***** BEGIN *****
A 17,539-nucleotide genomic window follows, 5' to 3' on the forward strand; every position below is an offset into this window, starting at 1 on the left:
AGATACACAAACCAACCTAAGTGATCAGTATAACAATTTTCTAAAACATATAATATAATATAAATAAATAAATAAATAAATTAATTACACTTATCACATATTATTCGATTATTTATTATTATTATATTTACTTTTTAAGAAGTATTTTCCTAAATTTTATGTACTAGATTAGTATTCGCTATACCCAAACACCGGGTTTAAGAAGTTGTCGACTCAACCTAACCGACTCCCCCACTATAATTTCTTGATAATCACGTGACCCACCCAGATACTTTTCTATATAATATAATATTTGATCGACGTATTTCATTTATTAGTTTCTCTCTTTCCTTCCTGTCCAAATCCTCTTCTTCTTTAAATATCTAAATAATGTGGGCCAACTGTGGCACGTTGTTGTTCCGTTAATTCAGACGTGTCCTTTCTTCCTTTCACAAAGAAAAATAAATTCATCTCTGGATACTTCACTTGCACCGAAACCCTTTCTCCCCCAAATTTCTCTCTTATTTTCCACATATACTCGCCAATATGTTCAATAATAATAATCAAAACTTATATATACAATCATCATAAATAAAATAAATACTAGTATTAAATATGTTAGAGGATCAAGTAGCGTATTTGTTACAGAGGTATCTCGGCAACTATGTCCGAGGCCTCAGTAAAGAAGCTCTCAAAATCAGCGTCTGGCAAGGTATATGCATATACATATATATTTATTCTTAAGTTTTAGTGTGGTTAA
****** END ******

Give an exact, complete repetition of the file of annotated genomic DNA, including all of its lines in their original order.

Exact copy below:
A 17,539-nucleotide genomic window follows, 5' to 3' on the forward strand; every position below is an offset into this window, starting at 1 on the left:
AGATACACAAACCAACCTAAGTGATCAGTATAACAATTTTCTAAAACATATAATATAATATAAATAAATAAATAAATAAATTAATTACACTTATCACATATTATTCGATTATTTATTATTATTATATTTACTTTTTAAGAAGTATTTTCCTAAATTTTATGTACTAGATTAGTATTCGCTATACCCAAACACCGGGTTTAAGAAGTTGTCGACTCAACCTAACCGACTCCCCCACTATAATTTCTTGATAATCACGTGACCCACCCAGATACTTTTCTATATAATATAATATTTGATCGACGTATTTCATTTATTAGTTTCTCTCTTTCCTTCCTGTCCAAATCCTCTTCTTCTTTAAATATCTAAATAATGTGGGCCAACTGTGGCACGTTGTTGTTCCGTTAATTCAGACGTGTCCTTTCTTCCTTTCACAAAGAAAAATAAATTCATCTCTGGATACTTCACTTGCACCGAAACCCTTTCTCCCCCAAATTTCTCTCTTATTTTCCACATATACTCGCCAATATGTTCAATAATAATAATCAAAACTTATATATACAATCATCATAAATAAAATAAATACTAGTATTAAATATGTTAGAGGATCAAGTAGCGTATTTGTTACAGAGGTATCTCGGCAACTATGTCCGAGGCCTCAGTAAAGAAGCTCTCAAAATCAGCGTCTGGCAAGGTATATGCATATACATATATATTTATTCTTAAGTTTTAGTGTGGTTAA